Thomas Percival was the son of Joseph Percival of Warrington and his wife Margaret Orred of Newton in Cheshire. He was born on 29 September 1740. His grandfather was Peter Percival, who came from a family farming at Latchford and practiced medicine in Warrington. When Thomas Percival was only three years old, both his parents died and he was left in the care of an elder sister.

He was educated initially in classics at the grammar school in Warrington and was at that time an Anglican. In 1750, at the age of 10, Thomas received the bequest including a library from his father's eldest brother, Thomas Percival MD, a physician in Warrington. Thomas became a Dissenter which prevented him from going to Oxford University. Instead he went to Warrington Academy in 1757. The Academy was set up for the higher education of those who could not go to the universities as they did not subscribe to the Thirty-nine Articles.

Percival then studied medicine for three sessions at Edinburgh University before qualifying as MD at Leyden in Holland on 6 July 1765. This was a common route for Nonconformists to study medicine in the early 18th century. In the later 18th century many Nonconformists qualified at Edinburgh. Between his studies in Edinburgh, Percival spent a year in London where he came to know a number of men of science including Lord Willoughby of Parham, vice president of the Royal Society who proposed him for fellowship. It is thought that he was the youngest member of the Royal Society at the time. While in Edinburgh, Percival formed a friendship with David Hulme, the philosopher

From 1765, Percival practiced medicine in Warrington and during that period he married Elizabeth Bassnett the daughter and sole heiress of Nathaniel Bassnett a London merchant. In 1767 he moved to Manchester where he lived for the rest of his life. He published articles on medicine and science in the Philosophical Transactions, the journal of the Royal Society, between 1767 and 1776, which brought his name to the leading men of science. Thomas Percival's experiences of medical life in Manchester stimulated him to write two pamphlets - Internal Regulation of Hospitals 1771 and A Scheme of Professional Conduct Relative to Hospitals and other Medical Charities 1772. Among other early publications were Essays, Medical and Experimental, in 1767, and Essays, Medical, Philosophical and Experimental, in 1773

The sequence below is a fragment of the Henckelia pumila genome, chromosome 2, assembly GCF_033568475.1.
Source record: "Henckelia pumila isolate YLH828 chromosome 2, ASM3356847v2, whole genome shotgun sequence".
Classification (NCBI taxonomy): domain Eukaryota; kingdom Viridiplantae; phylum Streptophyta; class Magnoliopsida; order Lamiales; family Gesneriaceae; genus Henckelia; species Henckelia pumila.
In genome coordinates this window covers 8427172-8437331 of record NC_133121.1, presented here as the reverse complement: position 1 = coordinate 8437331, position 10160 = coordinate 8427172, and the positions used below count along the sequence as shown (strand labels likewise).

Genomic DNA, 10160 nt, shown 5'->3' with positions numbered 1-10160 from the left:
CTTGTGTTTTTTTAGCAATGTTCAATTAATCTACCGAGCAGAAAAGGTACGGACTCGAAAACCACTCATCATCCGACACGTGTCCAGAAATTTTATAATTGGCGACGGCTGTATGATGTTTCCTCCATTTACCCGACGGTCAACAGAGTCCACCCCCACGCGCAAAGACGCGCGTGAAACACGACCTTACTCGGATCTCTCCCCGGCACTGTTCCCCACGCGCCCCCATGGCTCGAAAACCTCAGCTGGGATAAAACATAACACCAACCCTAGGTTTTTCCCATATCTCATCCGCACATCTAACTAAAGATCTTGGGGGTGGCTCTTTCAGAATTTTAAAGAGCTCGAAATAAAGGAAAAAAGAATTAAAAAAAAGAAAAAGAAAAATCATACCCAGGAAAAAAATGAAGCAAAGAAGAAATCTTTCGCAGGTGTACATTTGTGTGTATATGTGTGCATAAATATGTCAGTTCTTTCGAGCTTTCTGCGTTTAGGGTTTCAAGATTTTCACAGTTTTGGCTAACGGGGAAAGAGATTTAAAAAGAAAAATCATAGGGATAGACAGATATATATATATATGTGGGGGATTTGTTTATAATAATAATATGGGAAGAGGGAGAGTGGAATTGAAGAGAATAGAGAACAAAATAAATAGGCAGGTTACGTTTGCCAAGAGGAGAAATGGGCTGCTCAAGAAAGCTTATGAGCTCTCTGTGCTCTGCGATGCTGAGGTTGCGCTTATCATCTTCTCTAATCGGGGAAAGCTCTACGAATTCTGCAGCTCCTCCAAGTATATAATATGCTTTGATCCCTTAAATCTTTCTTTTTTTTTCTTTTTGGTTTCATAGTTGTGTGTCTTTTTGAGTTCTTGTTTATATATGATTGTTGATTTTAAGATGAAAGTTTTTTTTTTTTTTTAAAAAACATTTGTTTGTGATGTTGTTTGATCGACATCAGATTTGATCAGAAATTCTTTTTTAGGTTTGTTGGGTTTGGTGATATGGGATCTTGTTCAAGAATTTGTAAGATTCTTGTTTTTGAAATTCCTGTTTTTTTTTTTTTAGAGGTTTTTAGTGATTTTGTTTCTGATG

In 1775 he published the first of three parts of A Father's Instruction, which was finally completed in 1800. He was interested in the use of mortality statistics for insurance purposes and wrote Proposals for establishing more accurate and comprehensive bills of mortality in Manchester.

.The Manchester Literary and Philosophical Society began as a monthly meeting at Percival's house in 1781. Percival was initially the joint president then sole president until the end of his life with the exception of one year. In 1785 he helped to establish the Manchester Academy, which began as the academy at Warrington came to an end. He was the president from 1793 to 1800. Together with other members of the Literary and Philosophical Society he was involved in trying to establish a college of arts and sciences which soon faltered but was finally set up in the middle of the 19th century as a result of the bequest of John Owens.

Percival was one of the founder members of the first board of health in Manchester in 1795. This was a voluntary organisation that campaigned for improved sanitation. The background to this event is given in more detail in the article on John Ferriar. Percival suggested that public baths were made available. In 1796, at a meeting of the Manchester Board of Health, he spoke on the need for legislation on factory labour

Percival had correspondence with men of science and letters in Europe and America. He was a member of the American Philosophical Society, the Royal Society of Edinburgh and the Medical Society of London. He died in Manchester on 30 August 1804 aged 63 and was buried at Warrington, where there is an epitaph by Dr. Samuel Parr. There was also a memorial tablet at the Manchester Literary and Philosophical Society, written by Thomas Henry. Percival left a widow and three surviving sons. His works were published in four volumes, edited by his son, Edward Percival, MD. Thomas Pervical's book Medical Ethics, published in 1803 was the first on this subject. It was stimulated by events at the Manchester Infirmary in 1789, which are related briefly in the article on John Ferriar.


Memorials of a Dissenting Chapel, its Foundation and Worthies, by Sir Thomas Baker, Manchester 1884.
Dictionary of National Biography.

See also Manchester & the Northwest Region of England, A Virtual Encyclopaedia of Greater Manchester in the Third Millennium to be found at


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